FIRST-CUT HAY season has passed. The fields you see being cut now are likely those whose farmers snatched the right moment between spring rain storms for those minimum three dry days needed to cut, dry and bale fresh grasses (“make hay while the sun shines”) way back in late May/early June. Thanks to moist intervening weeks, they are now able to cut again.
The same field usually provides fewer bales in the second cutting than the yield in the first cutting. But horse owners tend to love second-cut hay and lesser yield means higher price, so despite it taking the same amount of work as first cut, it is worth it.
If the haying being done now is the first cut of the season for that field, it is late — as well as less nutritious and less palatable. Although I have never tried eating it, palatability is made loud and clear by whether or not the horses clean up every strand or leave tough stems behind.
Some farmers, especially those who have fields that provide just enough hay for their own animals, hay a little late on purpose, waiting for field-nesting birds like bobolinks and meadowlarks to be done with their nests. Mowers, tedders and balers are not kind to animals in their path. And dead animals in hay bales can lead to contamination of botulism, one of the deadliest organisms on the planet.
Last summer, I retrieved a couple truckloads of hay at the end of the day while the baler was still finishing up a field. Although the cheapest way to buy hay — the farmer never has to handle it — it is very time consuming and not very cost-effective on the purchasing end.
You drive to the field, drive between rows of hay bales and toss them onto the truck, tie them down, drive home with your tippy load hoping you don’t leave any in the ditch, and unload. This is made more efficient if you have three people — someone driving the truck, someone pitching the bales onto the bed, and someone in the bed stacking. But having three people on hand who are willing to deal with hay is not likely since hay is typically made on the hottest summer days when most people are at the beach or in the air conditioning. And with three people, the cost-per-bale increases because the amount of beer you need to purchase goes up at least threefold.
When I got home and was unloading one of these truckloads, I turned a bale over to find a snake wriggling around. He had escaped the deadly parts of the hay-making equipment but was so tightly packed in the bale he couldn’t get out. I popped the bale and let this lucky snake wind its way to freedom somewhere in the vicinity of my barn. Having killed a snake once in my adulthood (it was in my bedroom, after all) I felt a tinge of redemption having done this one a favor.
Hay is far and away the thing I like the best and the thing I like the least about having horses. The least favored parts are that it is expensive to buy and you must be available, and have a large wad of cash, when the farmer cuts. Hay is no longer sold by the ton but by the bale; the bale these days is so inconsistent in size and weight that having a rule of thumb about how much hay to get per horse per year is almost impossible. When I had a horse in my 20s, the figure was around 125 bales per horse per year. These days I average almost twice that, and the bales cost four or five times more!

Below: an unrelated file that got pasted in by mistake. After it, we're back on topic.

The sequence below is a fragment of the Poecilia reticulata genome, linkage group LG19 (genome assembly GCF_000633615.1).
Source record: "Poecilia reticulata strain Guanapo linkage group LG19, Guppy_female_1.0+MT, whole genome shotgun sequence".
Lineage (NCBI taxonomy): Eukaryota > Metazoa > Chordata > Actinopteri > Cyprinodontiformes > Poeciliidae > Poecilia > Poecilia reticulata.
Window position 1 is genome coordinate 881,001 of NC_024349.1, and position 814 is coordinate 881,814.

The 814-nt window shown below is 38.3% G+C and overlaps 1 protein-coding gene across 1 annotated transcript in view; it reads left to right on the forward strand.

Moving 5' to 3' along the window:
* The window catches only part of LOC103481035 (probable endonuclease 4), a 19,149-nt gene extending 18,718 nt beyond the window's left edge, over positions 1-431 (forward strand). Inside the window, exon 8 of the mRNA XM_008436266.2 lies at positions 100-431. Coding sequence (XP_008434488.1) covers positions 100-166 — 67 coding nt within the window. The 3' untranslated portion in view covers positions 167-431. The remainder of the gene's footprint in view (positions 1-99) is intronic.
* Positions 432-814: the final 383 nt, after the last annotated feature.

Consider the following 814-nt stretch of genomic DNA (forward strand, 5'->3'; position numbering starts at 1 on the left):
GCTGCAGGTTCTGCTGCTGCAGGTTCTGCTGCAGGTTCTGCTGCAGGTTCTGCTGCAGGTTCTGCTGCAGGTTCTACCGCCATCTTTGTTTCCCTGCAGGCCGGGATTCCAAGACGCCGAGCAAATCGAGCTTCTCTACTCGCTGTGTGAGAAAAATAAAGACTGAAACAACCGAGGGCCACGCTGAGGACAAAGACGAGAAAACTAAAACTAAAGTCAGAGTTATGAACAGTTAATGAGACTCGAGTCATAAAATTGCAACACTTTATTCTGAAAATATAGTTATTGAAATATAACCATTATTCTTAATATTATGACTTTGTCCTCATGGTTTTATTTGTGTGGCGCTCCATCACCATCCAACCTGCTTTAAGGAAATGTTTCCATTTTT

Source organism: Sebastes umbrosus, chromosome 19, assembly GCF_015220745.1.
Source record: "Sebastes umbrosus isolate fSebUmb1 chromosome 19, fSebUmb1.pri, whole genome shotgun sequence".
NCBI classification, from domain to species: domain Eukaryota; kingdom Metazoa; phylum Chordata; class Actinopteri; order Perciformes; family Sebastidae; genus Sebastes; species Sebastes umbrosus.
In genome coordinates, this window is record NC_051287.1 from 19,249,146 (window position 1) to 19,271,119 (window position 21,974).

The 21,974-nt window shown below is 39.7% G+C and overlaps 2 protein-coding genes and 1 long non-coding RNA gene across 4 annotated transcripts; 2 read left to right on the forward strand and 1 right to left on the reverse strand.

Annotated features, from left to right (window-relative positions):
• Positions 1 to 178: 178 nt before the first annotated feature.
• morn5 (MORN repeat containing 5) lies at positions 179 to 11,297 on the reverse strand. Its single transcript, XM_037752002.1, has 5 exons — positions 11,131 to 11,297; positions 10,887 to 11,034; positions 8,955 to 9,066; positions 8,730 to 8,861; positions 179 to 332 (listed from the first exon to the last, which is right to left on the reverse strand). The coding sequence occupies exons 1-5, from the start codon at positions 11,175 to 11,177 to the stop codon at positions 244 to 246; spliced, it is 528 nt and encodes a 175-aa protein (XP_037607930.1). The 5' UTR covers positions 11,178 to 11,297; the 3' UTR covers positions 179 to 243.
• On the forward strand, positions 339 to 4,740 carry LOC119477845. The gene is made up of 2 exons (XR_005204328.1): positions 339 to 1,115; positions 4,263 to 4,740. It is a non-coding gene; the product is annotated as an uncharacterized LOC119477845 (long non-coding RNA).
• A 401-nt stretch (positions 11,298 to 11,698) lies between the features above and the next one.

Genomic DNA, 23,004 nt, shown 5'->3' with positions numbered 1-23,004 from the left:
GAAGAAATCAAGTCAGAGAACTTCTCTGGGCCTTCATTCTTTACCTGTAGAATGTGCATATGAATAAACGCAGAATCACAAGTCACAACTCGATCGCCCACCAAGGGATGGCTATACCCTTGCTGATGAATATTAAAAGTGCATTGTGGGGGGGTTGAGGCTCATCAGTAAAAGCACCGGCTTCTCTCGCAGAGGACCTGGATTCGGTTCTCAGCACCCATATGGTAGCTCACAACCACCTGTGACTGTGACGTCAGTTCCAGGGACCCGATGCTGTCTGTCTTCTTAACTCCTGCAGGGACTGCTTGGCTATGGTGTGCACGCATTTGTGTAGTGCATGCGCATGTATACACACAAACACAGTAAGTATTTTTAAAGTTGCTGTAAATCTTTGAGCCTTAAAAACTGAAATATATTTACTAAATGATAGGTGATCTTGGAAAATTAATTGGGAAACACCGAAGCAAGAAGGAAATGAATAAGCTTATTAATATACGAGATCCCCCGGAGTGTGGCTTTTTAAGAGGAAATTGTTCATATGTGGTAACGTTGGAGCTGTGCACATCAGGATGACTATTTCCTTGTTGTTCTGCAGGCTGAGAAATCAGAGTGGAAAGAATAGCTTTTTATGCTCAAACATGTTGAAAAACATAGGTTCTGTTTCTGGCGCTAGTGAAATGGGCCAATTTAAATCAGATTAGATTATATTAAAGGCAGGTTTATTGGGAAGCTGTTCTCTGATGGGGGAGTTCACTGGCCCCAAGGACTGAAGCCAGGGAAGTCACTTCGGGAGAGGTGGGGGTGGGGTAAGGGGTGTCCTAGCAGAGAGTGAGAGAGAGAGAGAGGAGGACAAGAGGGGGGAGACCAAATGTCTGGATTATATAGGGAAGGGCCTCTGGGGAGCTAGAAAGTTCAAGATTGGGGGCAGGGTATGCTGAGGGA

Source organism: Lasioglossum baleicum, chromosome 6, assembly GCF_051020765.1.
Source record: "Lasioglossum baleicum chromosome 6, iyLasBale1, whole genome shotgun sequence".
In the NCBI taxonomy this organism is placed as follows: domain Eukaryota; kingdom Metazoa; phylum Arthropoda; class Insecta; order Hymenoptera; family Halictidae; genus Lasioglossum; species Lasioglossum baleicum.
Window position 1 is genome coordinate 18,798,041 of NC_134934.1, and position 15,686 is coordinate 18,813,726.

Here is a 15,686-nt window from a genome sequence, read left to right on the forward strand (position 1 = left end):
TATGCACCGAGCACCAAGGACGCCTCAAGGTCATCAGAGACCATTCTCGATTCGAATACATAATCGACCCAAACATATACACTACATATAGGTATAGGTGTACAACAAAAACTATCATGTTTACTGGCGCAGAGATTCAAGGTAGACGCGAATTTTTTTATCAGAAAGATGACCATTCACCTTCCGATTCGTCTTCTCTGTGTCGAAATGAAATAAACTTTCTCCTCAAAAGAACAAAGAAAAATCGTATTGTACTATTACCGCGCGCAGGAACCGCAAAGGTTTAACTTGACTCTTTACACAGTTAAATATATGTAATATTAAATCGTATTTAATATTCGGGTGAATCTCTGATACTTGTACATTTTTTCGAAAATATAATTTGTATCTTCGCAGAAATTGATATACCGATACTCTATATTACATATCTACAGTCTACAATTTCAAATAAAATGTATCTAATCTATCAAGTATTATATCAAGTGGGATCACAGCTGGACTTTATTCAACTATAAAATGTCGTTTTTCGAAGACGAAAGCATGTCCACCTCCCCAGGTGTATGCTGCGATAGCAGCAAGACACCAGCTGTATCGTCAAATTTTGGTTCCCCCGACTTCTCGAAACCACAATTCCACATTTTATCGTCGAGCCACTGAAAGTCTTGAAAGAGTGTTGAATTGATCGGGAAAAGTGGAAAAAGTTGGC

But making your own hay fields is an expensive proposition in a state that is 80 percent forested. Once completely the opposite in the 19th century when the sheep industry was thriving and most of New Hampshire was open field dotted with “field maggots” (as a friend from Montana calls them), to create a field from a forest is an act of determination. And it doesn’t take many years of leaving a field fallow to end up with a forest again.
Many horse owners like myself have a patch of grass that isn’t good enough or big enough for haying but is at least enough for some spring-to-fall sparse grazing that keeps the horses doing something akin to a natural activity. Some people do all sorts of complicated rotation so the grass isn’t eaten down to nubs, but there are those who don’t believe in any improvement of these grazing areas. Before domestication, horses fattened up all spring/summer/fall traveling long distances to stay with the best grazing and then lived sparsely throughout the winter.
Modern horses haven’t changed much physically or physiologically from those times but now don’t travel much of anywhere and are often put out on lush grass for part of the day.
They have ended up with metabolic conditions similar to those that we sedentary humans deal with and are keeping veterinarians in business and grain makers always coming out with new formulas like low-carb rations.
But despite the hay complaints, I like that having horses gets me outside early in the morning and late in the evening often after dark. I enjoy wildlife in the barn and fields on a daily basis and get to enjoy the woods trails when I ride. We improve our rocky soil naturally with manure as fertilizer. And the best part about needing hay is that I keep a connection with local agriculture that is a necessity when you have horses to feed.
Cheryl Kimball is a freelance writer who lives north of Rochester. You can email her at firstname.lastname@example.org.